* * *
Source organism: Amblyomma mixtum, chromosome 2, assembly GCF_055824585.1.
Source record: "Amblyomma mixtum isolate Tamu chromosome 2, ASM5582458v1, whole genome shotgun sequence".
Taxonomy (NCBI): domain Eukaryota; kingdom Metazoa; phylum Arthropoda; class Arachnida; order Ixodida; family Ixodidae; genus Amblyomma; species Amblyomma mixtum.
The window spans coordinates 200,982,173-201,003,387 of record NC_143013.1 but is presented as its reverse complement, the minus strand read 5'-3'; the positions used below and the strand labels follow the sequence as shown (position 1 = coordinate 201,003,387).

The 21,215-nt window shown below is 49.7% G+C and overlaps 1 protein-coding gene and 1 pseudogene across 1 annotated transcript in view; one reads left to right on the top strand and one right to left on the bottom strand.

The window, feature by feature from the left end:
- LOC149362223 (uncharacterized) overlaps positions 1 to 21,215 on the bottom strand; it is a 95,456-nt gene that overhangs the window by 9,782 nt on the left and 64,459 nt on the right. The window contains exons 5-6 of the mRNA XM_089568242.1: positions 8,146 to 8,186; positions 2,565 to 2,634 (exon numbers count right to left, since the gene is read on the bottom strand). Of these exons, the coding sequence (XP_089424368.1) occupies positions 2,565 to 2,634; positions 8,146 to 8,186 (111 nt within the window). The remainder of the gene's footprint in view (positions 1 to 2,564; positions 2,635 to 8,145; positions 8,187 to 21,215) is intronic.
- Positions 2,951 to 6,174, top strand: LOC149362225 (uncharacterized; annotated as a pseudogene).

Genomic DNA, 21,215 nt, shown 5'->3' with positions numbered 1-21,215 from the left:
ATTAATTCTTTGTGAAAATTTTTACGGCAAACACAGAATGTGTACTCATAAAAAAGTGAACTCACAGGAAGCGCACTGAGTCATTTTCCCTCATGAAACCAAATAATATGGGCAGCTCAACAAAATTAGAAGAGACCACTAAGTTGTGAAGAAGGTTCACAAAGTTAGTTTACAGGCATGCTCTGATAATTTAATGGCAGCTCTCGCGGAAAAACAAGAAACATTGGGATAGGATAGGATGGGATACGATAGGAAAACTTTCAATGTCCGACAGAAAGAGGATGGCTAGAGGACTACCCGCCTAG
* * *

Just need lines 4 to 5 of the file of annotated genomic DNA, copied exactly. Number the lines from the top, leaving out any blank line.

The window spans coordinates 200,982,173-201,003,387 of record NC_143013.1 but is presented as its reverse complement, the minus strand read 5'-3'; the positions used below and the strand labels follow the sequence as shown (position 1 = coordinate 201,003,387).

The 21,215-nt window shown below is 49.7% G+C and overlaps 1 protein-coding gene and 1 pseudogene across 1 annotated transcript in view; one reads left to right on the top strand and one right to left on the bottom strand.